33: This pachyderm's intention And message are quite basic He wants your full attention, And respect, Stephen Blasik. And when he leaves, he's not far, A pal through thick and thin. And if you're not above par, He'll visit you again. So one last word to ponder - No use to rave and rant Cause though you are A Wonder He's still the elephant. 1984
34: To Phoenix Steve from a Friend of the Duke Greetings, Stephen Blasik, sir. Heard you had another scrape. The problem is quite basic, sir. They're running out of tape. They've sliced and spliced and stuck things Where things ought not be stuck. You're out one day, the phone rings With news of more tough luck. They've lost count of your admissions. The whole staff knows your face. So there with the physicians Is your own parking space. And now you're in a wheelchair For quite some time, of course, And though you hate the feel there It's better than a horse. Still one last thing I'll give you A thing the Duke don't miss If you want to ride and live, too The horsie needs a kiss.
35: To Mom at Christmas Mom, I can't give you anything this Christmas But me (I realize that's not much) And I can't find enough words Or the right words To thank you for being Everything to me - I'm grown now And have a family Of my own - But when I feel a hurt, Have a problem, or a special jog And especially at Christmas I will always be your Little boy. I love you. 1982
36: To a Real Well Pal Once again I'm writing you With regards and my "Hello" The sickness bug's stopped biting you You're up and wired to go. No pachyderm to worry you No bucking bronc to ride No grandchildren to hurry you To find a place to hide. You and Mom can take your time Go where you want ot go. You're feeling like you're in your prime Just like some time ago. So enjoy your peace and slow time Let you mind and body rest Cause we'll all be out in no time And you must be at your best. The plans call for mountain climbing And the Colorado River Rapids rafting tests your timing Like rock faces do your liver.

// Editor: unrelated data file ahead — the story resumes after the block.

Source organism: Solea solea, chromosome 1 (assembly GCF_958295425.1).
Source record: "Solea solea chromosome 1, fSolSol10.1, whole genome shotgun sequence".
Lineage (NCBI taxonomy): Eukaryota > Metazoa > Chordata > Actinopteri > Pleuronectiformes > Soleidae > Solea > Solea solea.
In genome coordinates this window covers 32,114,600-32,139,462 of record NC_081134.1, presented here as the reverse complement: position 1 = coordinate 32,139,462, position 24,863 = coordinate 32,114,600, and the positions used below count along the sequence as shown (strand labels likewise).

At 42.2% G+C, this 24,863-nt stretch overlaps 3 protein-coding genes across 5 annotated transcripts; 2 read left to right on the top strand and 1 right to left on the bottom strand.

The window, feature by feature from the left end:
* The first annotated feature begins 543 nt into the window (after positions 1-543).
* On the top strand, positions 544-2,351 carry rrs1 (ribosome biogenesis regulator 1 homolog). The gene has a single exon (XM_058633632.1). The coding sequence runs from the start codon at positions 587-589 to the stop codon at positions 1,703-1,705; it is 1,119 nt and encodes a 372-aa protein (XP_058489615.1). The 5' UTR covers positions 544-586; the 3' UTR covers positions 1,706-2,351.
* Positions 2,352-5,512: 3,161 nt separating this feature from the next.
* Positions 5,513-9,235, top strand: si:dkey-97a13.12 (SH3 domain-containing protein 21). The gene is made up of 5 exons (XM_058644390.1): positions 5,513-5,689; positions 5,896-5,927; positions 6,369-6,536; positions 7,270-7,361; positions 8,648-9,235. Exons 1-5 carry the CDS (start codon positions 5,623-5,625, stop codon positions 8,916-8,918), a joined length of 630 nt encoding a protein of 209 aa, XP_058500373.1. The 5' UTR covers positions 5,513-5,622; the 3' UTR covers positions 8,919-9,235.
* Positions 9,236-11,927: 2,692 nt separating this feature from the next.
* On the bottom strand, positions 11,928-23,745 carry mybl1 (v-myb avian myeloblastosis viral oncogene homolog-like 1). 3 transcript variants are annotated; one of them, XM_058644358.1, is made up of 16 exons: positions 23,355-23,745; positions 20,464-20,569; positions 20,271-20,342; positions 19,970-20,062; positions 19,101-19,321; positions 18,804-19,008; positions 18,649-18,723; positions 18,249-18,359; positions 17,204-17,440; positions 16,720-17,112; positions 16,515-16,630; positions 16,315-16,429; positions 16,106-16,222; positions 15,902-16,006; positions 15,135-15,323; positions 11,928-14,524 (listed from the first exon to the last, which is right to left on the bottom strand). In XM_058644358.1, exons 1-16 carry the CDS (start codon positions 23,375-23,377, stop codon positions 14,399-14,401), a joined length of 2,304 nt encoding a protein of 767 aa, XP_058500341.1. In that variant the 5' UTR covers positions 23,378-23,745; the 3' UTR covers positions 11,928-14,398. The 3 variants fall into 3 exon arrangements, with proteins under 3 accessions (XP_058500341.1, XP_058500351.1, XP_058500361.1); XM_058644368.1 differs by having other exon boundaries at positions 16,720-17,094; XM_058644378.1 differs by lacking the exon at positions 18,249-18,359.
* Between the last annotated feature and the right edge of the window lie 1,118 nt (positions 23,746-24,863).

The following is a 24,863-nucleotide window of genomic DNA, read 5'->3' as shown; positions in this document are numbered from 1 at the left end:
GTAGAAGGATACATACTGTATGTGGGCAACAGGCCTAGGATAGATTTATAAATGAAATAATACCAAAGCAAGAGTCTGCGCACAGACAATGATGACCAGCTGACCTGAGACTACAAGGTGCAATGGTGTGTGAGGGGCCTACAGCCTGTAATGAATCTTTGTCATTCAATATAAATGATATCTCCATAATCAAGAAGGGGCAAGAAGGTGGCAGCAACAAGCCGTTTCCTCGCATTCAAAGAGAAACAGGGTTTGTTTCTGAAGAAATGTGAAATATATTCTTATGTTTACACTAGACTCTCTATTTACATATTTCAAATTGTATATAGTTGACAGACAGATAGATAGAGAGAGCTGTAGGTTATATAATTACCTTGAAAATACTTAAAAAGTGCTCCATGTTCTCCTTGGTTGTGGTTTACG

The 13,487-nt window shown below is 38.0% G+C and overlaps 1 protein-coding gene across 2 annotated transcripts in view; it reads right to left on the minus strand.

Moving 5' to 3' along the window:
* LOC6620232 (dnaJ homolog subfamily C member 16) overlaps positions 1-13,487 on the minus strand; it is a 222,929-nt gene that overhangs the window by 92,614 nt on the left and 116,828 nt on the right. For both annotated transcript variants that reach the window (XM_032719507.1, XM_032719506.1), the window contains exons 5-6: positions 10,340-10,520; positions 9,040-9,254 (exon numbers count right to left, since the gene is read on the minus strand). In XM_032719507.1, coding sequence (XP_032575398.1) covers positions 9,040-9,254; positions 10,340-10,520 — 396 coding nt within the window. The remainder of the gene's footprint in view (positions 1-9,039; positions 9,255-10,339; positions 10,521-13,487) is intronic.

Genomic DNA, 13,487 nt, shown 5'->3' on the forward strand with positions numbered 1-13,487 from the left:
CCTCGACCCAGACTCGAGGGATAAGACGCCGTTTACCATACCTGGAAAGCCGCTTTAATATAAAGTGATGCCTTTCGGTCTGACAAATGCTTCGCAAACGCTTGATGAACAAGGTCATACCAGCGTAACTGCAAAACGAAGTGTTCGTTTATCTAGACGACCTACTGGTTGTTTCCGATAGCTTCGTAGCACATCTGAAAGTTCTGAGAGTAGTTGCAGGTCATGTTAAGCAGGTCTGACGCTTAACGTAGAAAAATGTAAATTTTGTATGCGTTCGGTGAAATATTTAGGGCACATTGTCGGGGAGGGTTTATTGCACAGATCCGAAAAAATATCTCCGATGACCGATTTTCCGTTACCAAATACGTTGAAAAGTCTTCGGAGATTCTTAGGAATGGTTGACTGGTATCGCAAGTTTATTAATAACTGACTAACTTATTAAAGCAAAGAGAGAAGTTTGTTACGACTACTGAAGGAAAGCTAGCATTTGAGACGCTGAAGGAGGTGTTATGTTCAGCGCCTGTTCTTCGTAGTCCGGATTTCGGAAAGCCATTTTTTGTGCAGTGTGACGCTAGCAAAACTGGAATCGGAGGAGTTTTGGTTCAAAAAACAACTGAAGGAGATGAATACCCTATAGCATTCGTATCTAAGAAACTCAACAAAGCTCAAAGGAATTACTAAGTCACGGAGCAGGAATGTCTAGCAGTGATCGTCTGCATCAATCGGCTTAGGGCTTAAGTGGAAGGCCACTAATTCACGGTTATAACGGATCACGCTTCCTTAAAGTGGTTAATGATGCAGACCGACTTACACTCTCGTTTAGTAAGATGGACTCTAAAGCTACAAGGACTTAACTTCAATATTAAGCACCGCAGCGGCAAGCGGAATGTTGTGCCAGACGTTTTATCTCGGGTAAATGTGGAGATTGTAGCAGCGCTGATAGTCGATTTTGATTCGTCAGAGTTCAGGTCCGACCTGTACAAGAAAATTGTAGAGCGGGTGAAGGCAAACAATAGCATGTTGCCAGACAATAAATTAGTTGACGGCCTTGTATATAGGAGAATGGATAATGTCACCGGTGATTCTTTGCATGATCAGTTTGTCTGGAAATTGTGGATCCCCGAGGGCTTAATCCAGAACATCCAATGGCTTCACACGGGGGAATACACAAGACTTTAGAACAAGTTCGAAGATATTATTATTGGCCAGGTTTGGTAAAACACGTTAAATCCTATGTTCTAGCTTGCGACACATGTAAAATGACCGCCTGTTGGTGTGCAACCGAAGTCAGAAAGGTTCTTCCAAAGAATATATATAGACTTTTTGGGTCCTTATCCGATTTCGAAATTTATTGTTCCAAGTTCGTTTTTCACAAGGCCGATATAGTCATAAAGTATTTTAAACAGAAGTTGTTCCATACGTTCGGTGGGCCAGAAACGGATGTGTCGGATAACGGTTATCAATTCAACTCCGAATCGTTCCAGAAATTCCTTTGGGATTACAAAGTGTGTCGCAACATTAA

37: And then we want to rough it In the Baja's nether reach We know you'll want to tough it So you can practice what you preach. As I said, we're glad your fine We're going to have some fun We'll get up 'ere the sun can shine And won't quit till we've done. We thought this news would cheer you We knew that you'd be glad That we would "round the clock be near you To keep you busy, Dad.
38: Farewell to Stephen Henry Blasik He was a man - And into your hands Oh God He commends to you His eternal spirit As a man He was not perfect Nor did he claim to be But he strived To do right He gave no excuses But he pained in solitude For his transgressions And he allowed others To do the same He cradled his family In his hands And his hands were strong And tender
39: He respected his fellow man And asked in return To be respected He loved life Did not fear death And lived for his family And his country As he believed, Lord, You would have wished Him to He was, dear God, What he appeared to be And he presents his spirit To you As a man and as a child of God
40: Farewell to the Penguin Parade I was marching late last year in the penguin parade minding my mind, Not involved particularly. Nor were you I saw you, Of course. You were three rows back And two columns over To the left. With Dali clock eyes Eclectic in their pursuits. Peter Max lips That smacked Of petulant indifference And now I can never march again Or run, walk, or glide Through the ice floes Without searching for roses To Katherine on our wedding day, August 2, 1980